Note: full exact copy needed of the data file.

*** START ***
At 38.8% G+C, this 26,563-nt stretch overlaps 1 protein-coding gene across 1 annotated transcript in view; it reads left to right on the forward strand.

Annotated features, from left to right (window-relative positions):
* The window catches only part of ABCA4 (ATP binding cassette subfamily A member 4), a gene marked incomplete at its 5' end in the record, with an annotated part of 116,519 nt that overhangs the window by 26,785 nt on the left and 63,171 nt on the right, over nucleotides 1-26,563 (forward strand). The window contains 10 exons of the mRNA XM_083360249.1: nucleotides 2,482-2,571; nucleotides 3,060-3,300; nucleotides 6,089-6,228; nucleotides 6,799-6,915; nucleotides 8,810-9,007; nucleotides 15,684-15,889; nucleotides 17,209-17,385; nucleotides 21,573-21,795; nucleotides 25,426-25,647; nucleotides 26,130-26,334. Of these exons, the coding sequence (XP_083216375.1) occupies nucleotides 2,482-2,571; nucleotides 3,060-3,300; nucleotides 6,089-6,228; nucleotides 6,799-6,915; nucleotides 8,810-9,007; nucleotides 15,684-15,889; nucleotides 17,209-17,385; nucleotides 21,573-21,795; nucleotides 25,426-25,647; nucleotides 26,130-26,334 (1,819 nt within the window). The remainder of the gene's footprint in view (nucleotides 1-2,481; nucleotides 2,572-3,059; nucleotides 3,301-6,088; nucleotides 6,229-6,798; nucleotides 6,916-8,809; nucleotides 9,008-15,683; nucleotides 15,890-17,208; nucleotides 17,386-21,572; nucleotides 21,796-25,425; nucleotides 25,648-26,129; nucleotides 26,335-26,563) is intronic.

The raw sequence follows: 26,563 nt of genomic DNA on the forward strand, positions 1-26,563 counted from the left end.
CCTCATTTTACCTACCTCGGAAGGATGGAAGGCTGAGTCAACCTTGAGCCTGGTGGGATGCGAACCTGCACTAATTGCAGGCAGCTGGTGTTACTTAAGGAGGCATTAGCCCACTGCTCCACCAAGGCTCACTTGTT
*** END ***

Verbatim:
At 38.8% G+C, this 26,563-nt stretch overlaps 1 protein-coding gene across 1 annotated transcript in view; it reads left to right on the forward strand.

Annotated features, from left to right (window-relative positions):
* The window catches only part of ABCA4 (ATP binding cassette subfamily A member 4), a gene marked incomplete at its 5' end in the record, with an annotated part of 116,519 nt that overhangs the window by 26,785 nt on the left and 63,171 nt on the right, over nucleotides 1-26,563 (forward strand). The window contains 10 exons of the mRNA XM_083360249.1: nucleotides 2,482-2,571; nucleotides 3,060-3,300; nucleotides 6,089-6,228; nucleotides 6,799-6,915; nucleotides 8,810-9,007; nucleotides 15,684-15,889; nucleotides 17,209-17,385; nucleotides 21,573-21,795; nucleotides 25,426-25,647; nucleotides 26,130-26,334. Of these exons, the coding sequence (XP_083216375.1) occupies nucleotides 2,482-2,571; nucleotides 3,060-3,300; nucleotides 6,089-6,228; nucleotides 6,799-6,915; nucleotides 8,810-9,007; nucleotides 15,684-15,889; nucleotides 17,209-17,385; nucleotides 21,573-21,795; nucleotides 25,426-25,647; nucleotides 26,130-26,334 (1,819 nt within the window). The remainder of the gene's footprint in view (nucleotides 1-2,481; nucleotides 2,572-3,059; nucleotides 3,301-6,088; nucleotides 6,229-6,798; nucleotides 6,916-8,809; nucleotides 9,008-15,683; nucleotides 15,890-17,208; nucleotides 17,386-21,572; nucleotides 21,796-25,425; nucleotides 25,648-26,129; nucleotides 26,335-26,563) is intronic.

The raw sequence follows: 26,563 nt of genomic DNA on the forward strand, positions 1-26,563 counted from the left end.
CCTCATTTTACCTACCTCGGAAGGATGGAAGGCTGAGTCAACCTTGAGCCTGGTGGGATGCGAACCTGCACTAATTGCAGGCAGCTGGTGTTACTTAAGGAGGCATTAGCCCACTGCTCCACCAAGGCTCACTTGTT